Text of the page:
Performance wise, as i was getting audio cues from my phone on a regular basis, I was more aware of my average pace and heart beat. My mantra was pretty much slow but steady but even with an average pace of 10 min mile, I was constantly passing people for the most part. I guess starting at wave 6, I had plenty of people to pass! With my pace holding steady at the 2nd half of the race, I was beginning to get excited about potentially beating the time from my last marathon. At beginning, I was mostly thinking if i can finish under 5 hours, I would be happy because i didn’t feel like I train that well. In hindsight, the SF course was much easier than Big Sur Marathon. I just reviewed my Big Sur run and it had 2200 feet in elevation change compared to 1000 in SF. In addition, I my hill training in the past year really paid off. At the end of the race, I was mentally checking myself to see if I could potentially run another 5 miles and I think I could have done it. My 50K trail run goal this year seem a lot more doable after completing this marathon. By next week after all the running in the colorado rockies, I should just sign up for the 50K in september to take it off my bucket list!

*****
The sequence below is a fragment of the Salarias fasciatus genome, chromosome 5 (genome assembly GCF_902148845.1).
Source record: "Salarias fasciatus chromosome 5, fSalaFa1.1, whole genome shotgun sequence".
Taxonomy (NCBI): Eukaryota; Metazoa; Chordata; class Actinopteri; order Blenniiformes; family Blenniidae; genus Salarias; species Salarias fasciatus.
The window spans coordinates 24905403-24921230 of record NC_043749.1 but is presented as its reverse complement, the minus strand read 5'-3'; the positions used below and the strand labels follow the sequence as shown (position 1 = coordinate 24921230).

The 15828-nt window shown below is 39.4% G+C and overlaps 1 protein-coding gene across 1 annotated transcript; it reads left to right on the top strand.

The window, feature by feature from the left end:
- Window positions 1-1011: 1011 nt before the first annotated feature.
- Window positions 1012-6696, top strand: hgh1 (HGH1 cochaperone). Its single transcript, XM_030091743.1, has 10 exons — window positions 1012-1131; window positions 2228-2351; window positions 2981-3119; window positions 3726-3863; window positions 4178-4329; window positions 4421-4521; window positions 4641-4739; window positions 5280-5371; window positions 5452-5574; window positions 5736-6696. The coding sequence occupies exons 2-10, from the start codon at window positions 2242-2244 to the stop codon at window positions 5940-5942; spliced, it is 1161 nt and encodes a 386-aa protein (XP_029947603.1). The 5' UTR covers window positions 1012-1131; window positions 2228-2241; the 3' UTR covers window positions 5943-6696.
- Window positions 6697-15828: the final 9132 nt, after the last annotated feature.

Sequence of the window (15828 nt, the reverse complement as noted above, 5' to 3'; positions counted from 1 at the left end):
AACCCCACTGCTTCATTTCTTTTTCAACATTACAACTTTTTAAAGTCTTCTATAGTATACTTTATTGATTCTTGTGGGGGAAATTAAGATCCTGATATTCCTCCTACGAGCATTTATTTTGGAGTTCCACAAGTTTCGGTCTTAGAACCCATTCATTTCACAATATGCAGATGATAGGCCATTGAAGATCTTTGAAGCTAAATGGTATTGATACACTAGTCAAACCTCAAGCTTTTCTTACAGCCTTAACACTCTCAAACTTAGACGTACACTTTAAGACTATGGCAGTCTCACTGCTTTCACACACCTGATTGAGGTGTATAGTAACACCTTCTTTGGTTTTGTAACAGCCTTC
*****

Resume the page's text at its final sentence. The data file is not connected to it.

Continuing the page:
Although I bought my point and shoot on the run, after the midway part, I was pretty much mentally focused on finishing the race. I wanted to take photos of your non typical people that race a marathon and show the courage that these people had. Least to say, the challenge of running and being present with my pain pretty much took over my creative desire. Still, I always find it inspiring to see all sorts of people take on this challenge.








Running Crater Lake